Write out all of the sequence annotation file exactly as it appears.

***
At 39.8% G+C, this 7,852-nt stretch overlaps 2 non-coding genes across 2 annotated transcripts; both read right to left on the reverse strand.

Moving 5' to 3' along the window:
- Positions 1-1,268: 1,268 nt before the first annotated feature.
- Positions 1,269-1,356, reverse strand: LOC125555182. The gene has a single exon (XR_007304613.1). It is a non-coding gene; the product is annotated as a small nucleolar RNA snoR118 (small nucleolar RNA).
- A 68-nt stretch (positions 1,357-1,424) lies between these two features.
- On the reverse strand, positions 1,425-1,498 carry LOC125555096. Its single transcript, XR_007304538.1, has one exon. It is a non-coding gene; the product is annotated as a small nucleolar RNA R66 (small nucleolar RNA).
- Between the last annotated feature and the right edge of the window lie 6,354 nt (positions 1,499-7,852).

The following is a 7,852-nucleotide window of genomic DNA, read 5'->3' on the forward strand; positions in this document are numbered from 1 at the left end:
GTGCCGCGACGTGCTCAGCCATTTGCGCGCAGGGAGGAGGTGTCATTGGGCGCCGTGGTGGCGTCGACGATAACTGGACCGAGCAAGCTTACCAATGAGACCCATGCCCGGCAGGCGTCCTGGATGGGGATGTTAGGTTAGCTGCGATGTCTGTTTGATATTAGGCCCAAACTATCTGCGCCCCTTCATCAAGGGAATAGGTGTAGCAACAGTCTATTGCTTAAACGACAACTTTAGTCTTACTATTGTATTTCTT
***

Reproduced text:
At 39.8% G+C, this 7,852-nt stretch overlaps 2 non-coding genes across 2 annotated transcripts; both read right to left on the reverse strand.

Moving 5' to 3' along the window:
- Positions 1-1,268: 1,268 nt before the first annotated feature.
- Positions 1,269-1,356, reverse strand: LOC125555182. The gene has a single exon (XR_007304613.1). It is a non-coding gene; the product is annotated as a small nucleolar RNA snoR118 (small nucleolar RNA).
- A 68-nt stretch (positions 1,357-1,424) lies between these two features.
- On the reverse strand, positions 1,425-1,498 carry LOC125555096. Its single transcript, XR_007304538.1, has one exon. It is a non-coding gene; the product is annotated as a small nucleolar RNA R66 (small nucleolar RNA).
- Between the last annotated feature and the right edge of the window lie 6,354 nt (positions 1,499-7,852).

The following is a 7,852-nucleotide window of genomic DNA, read 5'->3' on the forward strand; positions in this document are numbered from 1 at the left end:
GTGCCGCGACGTGCTCAGCCATTTGCGCGCAGGGAGGAGGTGTCATTGGGCGCCGTGGTGGCGTCGACGATAACTGGACCGAGCAAGCTTACCAATGAGACCCATGCCCGGCAGGCGTCCTGGATGGGGATGTTAGGTTAGCTGCGATGTCTGTTTGATATTAGGCCCAAACTATCTGCGCCCCTTCATCAAGGGAATAGGTGTAGCAACAGTCTATTGCTTAAACGACAACTTTAGTCTTACTATTGTATTTCTT